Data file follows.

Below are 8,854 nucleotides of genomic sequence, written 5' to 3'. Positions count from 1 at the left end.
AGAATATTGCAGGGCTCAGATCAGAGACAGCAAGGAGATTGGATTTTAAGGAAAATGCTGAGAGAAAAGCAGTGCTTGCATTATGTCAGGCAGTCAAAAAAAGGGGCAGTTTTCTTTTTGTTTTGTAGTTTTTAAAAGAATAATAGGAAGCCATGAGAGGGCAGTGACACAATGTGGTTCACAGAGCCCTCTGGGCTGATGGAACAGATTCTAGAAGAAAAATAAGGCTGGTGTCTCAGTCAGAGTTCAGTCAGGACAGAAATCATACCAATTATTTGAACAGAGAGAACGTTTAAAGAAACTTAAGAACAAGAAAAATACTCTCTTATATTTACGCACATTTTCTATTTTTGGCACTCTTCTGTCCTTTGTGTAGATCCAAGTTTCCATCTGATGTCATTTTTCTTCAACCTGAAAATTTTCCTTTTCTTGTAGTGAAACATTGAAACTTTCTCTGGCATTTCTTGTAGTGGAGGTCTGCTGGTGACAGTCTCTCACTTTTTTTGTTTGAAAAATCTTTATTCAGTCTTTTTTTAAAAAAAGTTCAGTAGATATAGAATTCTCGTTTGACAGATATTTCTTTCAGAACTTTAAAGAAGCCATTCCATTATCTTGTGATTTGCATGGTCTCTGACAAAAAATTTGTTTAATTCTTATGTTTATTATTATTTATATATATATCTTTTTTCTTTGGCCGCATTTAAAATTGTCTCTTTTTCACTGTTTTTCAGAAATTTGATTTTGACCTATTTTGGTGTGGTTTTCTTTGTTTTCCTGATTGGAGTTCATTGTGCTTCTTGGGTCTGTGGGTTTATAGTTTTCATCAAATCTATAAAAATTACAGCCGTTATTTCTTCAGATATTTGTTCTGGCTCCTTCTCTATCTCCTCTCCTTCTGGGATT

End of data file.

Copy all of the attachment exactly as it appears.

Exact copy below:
Below are 8,854 nucleotides of genomic sequence, written 5' to 3'. Positions count from 1 at the left end.
AGAATATTGCAGGGCTCAGATCAGAGACAGCAAGGAGATTGGATTTTAAGGAAAATGCTGAGAGAAAAGCAGTGCTTGCATTATGTCAGGCAGTCAAAAAAAGGGGCAGTTTTCTTTTTGTTTTGTAGTTTTTAAAAGAATAATAGGAAGCCATGAGAGGGCAGTGACACAATGTGGTTCACAGAGCCCTCTGGGCTGATGGAACAGATTCTAGAAGAAAAATAAGGCTGGTGTCTCAGTCAGAGTTCAGTCAGGACAGAAATCATACCAATTATTTGAACAGAGAGAACGTTTAAAGAAACTTAAGAACAAGAAAAATACTCTCTTATATTTACGCACATTTTCTATTTTTGGCACTCTTCTGTCCTTTGTGTAGATCCAAGTTTCCATCTGATGTCATTTTTCTTCAACCTGAAAATTTTCCTTTTCTTGTAGTGAAACATTGAAACTTTCTCTGGCATTTCTTGTAGTGGAGGTCTGCTGGTGACAGTCTCTCACTTTTTTTGTTTGAAAAATCTTTATTCAGTCTTTTTTTAAAAAAAGTTCAGTAGATATAGAATTCTCGTTTGACAGATATTTCTTTCAGAACTTTAAAGAAGCCATTCCATTATCTTGTGATTTGCATGGTCTCTGACAAAAAATTTGTTTAATTCTTATGTTTATTATTATTTATATATATATCTTTTTTCTTTGGCCGCATTTAAAATTGTCTCTTTTTCACTGTTTTTCAGAAATTTGATTTTGACCTATTTTGGTGTGGTTTTCTTTGTTTTCCTGATTGGAGTTCATTGTGCTTCTTGGGTCTGTGGGTTTATAGTTTTCATCAAATCTATAAAAATTACAGCCGTTATTTCTTCAGATATTTGTTCTGGCTCCTTCTCTATCTCCTCTCCTTCTGGGATT